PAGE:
Bank Of America and forclosure

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Bank Of America and forclosure

Postby letsmakesomething » Tue Jan 29, 2013 6:27 pm

My grandmother passed away and she had a reverse mortgage on her home. The loan is now greater than the value of the house. Held in a trust. BOA will sell the property for 95% of the CURRENT appraised value. With extensions you are allowed to have up to 1 year from the death to decide what to do with the property. The year mark is coming up and I still need more time.

Question: I know sometimes the foreclosure process takes a really long time. How does one know if the bank is bluffing or not? I know in some cases they won't even forclose bc it is more costly to do bc of legal fees ect. Than letting the property sit. Please advise on anyone who experienced something similar with BOA.

Regards.
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Re: Bank Of America and forclosure

Postby sscritic » Tue Jan 29, 2013 6:44 pm

Why do you need time? The reverse mortgages has to be paid off. You have had a year. If you want the house for yourself, you should payoff the mortgage.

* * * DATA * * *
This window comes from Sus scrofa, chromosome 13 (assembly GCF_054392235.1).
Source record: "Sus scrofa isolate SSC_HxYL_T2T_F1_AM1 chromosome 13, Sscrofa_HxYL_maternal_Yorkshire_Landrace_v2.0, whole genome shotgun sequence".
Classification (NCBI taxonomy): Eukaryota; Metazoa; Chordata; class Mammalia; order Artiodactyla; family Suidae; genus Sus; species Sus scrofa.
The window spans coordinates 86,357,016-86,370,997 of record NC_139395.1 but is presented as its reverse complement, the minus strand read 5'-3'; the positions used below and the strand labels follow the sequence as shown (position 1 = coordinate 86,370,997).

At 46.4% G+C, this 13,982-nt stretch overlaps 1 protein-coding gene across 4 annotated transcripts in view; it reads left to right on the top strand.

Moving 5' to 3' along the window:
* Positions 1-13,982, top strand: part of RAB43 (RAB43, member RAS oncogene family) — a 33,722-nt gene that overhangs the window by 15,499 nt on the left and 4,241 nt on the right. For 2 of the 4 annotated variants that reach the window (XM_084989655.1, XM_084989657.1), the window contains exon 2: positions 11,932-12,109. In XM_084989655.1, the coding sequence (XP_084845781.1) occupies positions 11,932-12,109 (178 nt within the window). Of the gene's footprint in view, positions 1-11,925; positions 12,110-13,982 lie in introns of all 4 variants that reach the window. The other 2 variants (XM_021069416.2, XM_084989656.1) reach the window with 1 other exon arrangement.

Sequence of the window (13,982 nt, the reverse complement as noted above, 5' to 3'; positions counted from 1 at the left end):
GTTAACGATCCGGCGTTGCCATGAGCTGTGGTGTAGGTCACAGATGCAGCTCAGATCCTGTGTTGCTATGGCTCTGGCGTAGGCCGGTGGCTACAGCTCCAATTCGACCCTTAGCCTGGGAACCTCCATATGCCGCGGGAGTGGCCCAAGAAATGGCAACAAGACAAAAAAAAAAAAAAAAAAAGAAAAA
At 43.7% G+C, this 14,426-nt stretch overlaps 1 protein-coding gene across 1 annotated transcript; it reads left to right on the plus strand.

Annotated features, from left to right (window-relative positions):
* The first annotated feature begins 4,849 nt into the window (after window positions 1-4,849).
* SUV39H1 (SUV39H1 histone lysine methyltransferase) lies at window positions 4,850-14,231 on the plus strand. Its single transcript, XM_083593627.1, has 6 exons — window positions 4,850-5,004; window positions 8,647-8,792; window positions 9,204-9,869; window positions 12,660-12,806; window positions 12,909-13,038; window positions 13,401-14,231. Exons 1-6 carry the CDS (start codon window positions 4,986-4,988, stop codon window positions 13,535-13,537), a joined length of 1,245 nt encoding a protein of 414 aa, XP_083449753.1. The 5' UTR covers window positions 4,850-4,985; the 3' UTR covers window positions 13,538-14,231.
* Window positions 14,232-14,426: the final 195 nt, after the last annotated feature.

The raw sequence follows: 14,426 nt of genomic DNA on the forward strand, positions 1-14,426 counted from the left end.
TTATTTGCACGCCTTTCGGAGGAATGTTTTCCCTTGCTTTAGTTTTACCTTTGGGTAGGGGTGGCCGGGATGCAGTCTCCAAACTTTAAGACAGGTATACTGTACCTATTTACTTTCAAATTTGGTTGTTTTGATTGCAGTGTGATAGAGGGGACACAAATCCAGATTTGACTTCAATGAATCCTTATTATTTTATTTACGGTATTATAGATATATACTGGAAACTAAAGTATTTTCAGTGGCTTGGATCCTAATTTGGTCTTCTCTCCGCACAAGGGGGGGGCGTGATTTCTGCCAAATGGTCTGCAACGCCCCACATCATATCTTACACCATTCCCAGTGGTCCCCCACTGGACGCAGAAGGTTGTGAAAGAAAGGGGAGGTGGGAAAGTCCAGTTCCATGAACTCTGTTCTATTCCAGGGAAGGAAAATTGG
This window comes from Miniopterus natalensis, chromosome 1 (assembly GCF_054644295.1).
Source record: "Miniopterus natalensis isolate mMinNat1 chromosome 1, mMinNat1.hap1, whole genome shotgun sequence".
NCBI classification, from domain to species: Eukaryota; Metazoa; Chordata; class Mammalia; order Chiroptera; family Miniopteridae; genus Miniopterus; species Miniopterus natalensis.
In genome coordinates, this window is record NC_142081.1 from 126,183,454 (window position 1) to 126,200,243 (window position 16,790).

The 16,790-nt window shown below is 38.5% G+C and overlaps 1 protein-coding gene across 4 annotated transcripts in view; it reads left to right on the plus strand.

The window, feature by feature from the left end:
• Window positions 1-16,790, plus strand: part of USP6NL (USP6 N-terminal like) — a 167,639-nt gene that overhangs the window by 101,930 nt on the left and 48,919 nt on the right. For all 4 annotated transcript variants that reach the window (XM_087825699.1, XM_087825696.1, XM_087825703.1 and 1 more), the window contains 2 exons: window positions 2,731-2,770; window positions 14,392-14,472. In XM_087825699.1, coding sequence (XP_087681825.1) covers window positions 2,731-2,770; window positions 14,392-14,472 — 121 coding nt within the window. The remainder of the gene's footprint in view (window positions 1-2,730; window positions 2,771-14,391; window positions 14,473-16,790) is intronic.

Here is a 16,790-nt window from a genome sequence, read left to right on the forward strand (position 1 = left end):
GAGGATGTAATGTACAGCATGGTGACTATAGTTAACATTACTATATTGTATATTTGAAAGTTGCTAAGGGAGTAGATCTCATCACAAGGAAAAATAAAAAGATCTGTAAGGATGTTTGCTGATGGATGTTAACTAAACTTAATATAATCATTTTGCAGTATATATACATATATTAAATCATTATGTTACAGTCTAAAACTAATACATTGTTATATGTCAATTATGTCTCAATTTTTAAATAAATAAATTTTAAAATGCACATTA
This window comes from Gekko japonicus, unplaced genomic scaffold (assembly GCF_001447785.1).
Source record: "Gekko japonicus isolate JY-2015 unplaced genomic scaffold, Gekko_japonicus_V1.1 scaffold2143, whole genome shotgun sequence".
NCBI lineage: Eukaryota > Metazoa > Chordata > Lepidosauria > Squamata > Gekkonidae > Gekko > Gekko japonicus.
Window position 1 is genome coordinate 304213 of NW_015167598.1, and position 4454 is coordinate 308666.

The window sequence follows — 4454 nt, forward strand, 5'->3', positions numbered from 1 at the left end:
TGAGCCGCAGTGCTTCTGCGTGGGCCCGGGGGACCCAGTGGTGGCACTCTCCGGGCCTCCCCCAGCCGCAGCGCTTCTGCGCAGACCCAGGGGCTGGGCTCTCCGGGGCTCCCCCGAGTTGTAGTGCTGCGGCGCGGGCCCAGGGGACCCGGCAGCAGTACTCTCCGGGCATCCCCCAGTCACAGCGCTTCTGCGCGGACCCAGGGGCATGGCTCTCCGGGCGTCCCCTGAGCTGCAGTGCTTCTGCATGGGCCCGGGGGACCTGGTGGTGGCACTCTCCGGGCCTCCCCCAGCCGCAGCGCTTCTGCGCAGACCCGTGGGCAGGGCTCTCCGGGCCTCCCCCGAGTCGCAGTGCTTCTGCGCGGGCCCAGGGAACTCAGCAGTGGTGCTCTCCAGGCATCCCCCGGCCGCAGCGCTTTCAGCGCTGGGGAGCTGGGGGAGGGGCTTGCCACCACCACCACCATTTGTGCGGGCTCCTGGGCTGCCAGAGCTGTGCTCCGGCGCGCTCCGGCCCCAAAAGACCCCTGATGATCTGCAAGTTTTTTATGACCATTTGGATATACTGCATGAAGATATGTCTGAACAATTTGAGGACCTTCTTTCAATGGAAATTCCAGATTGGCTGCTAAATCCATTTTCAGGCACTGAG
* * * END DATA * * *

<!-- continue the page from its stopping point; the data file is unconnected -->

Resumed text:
HECM borrowers do not have to repay the HECM loan until the borrowers no longer use the home as their principal residence or fail to meet the obligations of the mortgage.
...
When the home is sold or no longer used as a primary residence, the cash, interest, and other HECM finance charges must be repaid. All proceeds beyond the amount owed belong to your spouse or estate.

If there is no money left, there is no money left. But you know all this, so what is the question?

Have you rented it out? Are you living in it? I don't have any experience, but my expectation is that this is not a normal foreclosure. There is no hope that your grandmother will be able to pay them back. Maybe you can, but then you should do it. Or are you trying to sell it on your own, but have not been successful?

It sounds like a hassle to me. Since the loan is greater than the value, give them the keys. What is stopping you? I feel some details are missing.

I don't think they can ask for a deficiency judgment against you, so it wouldn't matter if they were selling it for only 80% of current value. Actually, if they sold it for 80% of current value, that would make it easier for you to buy if you want it.
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